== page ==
"On the other side, presbyters who receive rental income may become provisional taxpayers. We would strongly advise presbyters seek independent tax advice if they receive rental income from residential property," Peter says.
Another Conference act that has financial implications for presbyters is closure of the Supernumerary Fund from February 1, 2010. Peter says the Board of Administration’s prime objective is to ensure those who are currently dependent on the fund are not disadvantaged when the Fund is changed.
"Adequate arrangements will also be made to provide for the retirement needs of those in Full Connexion who are not members of the existing fund. The Board and the Trustee have listened to concerns raised at Conference and will arrange roadshows on topics of interest during the first quarter of 2009."
Rev David Bush says his first Conference as general secretary made him realise how little time Conference has to complete its work and the discipline required to make the most of that time.
David says approval of the covenant between the Anglican and Methodist Churches was significant. He likens it to a parent and child acknowledging their relationship after a long time apart. He notes that in England Anglicans and Methodist cooperate closely in many ways and he expects the relationship to continue developing here.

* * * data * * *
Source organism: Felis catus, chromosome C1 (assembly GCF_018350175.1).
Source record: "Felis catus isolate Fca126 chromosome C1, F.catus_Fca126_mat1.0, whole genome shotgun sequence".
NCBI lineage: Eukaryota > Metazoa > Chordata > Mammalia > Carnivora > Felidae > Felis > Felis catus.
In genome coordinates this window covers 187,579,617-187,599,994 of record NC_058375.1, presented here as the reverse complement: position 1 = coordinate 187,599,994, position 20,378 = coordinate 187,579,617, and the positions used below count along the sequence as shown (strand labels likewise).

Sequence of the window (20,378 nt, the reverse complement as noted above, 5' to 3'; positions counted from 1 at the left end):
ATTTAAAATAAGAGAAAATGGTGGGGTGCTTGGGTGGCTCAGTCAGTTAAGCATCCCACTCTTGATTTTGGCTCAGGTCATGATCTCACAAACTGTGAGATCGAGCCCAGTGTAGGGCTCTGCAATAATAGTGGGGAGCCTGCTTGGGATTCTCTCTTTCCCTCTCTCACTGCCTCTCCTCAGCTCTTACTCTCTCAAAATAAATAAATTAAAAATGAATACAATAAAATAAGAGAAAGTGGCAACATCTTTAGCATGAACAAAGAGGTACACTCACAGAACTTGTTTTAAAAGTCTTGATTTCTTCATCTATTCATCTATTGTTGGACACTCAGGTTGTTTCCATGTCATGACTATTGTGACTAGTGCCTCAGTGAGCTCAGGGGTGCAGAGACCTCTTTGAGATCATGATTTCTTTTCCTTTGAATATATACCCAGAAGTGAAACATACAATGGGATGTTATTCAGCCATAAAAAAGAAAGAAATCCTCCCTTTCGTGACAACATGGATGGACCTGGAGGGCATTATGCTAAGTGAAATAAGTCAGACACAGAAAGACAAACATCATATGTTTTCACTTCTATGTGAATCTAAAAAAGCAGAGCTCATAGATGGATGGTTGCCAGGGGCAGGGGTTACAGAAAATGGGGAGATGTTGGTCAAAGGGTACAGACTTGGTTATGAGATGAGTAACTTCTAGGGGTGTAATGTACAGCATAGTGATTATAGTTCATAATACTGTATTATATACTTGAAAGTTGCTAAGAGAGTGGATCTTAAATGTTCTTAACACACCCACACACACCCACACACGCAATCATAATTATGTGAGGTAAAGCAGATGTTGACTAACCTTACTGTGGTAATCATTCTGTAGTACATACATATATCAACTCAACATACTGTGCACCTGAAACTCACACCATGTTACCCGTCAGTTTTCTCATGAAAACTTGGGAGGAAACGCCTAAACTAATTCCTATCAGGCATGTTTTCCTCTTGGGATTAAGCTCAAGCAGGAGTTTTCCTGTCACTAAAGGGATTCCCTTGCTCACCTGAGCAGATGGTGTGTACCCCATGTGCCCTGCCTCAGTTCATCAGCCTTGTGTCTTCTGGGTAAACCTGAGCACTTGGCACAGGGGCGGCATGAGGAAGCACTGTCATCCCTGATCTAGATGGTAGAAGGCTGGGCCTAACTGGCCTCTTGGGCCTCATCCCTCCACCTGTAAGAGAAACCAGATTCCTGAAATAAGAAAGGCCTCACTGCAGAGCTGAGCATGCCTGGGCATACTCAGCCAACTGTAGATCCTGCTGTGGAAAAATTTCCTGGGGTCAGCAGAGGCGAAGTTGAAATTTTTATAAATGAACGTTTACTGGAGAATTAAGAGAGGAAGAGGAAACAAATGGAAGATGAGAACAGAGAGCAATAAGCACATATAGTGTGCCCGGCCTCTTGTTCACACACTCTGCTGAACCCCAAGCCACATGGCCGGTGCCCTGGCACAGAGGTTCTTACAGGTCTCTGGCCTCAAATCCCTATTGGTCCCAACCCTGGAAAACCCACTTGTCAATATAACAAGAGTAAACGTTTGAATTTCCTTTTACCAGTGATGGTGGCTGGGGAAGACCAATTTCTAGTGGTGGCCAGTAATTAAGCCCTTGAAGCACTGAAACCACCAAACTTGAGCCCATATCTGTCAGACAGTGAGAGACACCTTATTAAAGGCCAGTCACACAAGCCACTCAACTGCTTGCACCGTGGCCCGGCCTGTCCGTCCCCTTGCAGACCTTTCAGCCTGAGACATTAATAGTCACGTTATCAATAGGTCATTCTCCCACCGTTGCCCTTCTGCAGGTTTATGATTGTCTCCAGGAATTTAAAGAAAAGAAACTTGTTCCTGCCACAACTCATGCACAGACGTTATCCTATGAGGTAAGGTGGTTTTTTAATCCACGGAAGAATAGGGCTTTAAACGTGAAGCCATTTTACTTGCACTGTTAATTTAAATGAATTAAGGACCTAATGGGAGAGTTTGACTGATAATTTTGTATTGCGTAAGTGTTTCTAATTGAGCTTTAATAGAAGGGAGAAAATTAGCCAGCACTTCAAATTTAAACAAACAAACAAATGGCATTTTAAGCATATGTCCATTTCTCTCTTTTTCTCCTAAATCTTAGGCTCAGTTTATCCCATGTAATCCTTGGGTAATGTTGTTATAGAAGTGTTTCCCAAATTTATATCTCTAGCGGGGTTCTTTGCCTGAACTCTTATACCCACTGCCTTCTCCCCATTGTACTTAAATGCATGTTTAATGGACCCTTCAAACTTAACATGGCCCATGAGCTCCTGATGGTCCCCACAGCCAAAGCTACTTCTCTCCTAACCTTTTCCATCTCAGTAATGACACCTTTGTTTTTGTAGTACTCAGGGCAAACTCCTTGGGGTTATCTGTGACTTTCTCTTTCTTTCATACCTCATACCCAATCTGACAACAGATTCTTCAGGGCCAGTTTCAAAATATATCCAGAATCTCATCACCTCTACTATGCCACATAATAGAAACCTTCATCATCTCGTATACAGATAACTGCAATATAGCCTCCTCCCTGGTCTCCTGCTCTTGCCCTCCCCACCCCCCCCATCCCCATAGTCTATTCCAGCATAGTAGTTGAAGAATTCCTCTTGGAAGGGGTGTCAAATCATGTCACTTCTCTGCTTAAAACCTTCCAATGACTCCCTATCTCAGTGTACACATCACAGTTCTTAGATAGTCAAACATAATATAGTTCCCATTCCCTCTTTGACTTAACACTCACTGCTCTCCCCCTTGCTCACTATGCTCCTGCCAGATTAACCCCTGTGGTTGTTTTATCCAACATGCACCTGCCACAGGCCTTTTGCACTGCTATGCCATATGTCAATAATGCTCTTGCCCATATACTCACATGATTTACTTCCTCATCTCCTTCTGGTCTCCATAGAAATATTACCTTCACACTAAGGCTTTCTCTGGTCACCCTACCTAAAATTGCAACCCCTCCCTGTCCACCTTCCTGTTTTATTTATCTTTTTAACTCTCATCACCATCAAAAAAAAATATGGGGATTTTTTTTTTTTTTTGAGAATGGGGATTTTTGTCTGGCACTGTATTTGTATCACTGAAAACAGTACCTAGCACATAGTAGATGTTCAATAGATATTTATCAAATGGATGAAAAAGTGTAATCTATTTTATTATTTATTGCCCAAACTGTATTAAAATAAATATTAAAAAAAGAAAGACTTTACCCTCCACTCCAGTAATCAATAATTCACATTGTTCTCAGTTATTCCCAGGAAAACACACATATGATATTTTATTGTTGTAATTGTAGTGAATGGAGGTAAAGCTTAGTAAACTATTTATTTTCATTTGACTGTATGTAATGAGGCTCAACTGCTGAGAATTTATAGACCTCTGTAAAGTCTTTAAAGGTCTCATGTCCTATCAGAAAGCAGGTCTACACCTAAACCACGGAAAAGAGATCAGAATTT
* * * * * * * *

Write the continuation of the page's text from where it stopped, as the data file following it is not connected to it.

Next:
"Conference’s decision to accept in principle lay district superintendents was also significant. It has come about because there is greater recognition of the ministry of lay people and because the Church no longer has the ordained people available to hold all its leadership positions."
One of the matters that will return to Conference next year is whether to move to a two year rather than a one year presidential term with Conference held every two years rather than every year. The proposal includes discontinuing the office of vice president and making the president a full time, paid position.
Whereas Conference expressed general agreement over a two year term with a full time president, there was disagreement over having one person fulfill the presidential role. The chief concerns were that the proposed model would make it more difficult for lay people to hold the office of president.
A more detailed summary of Conference 2008 can be found on the Methodist Church of NZ website.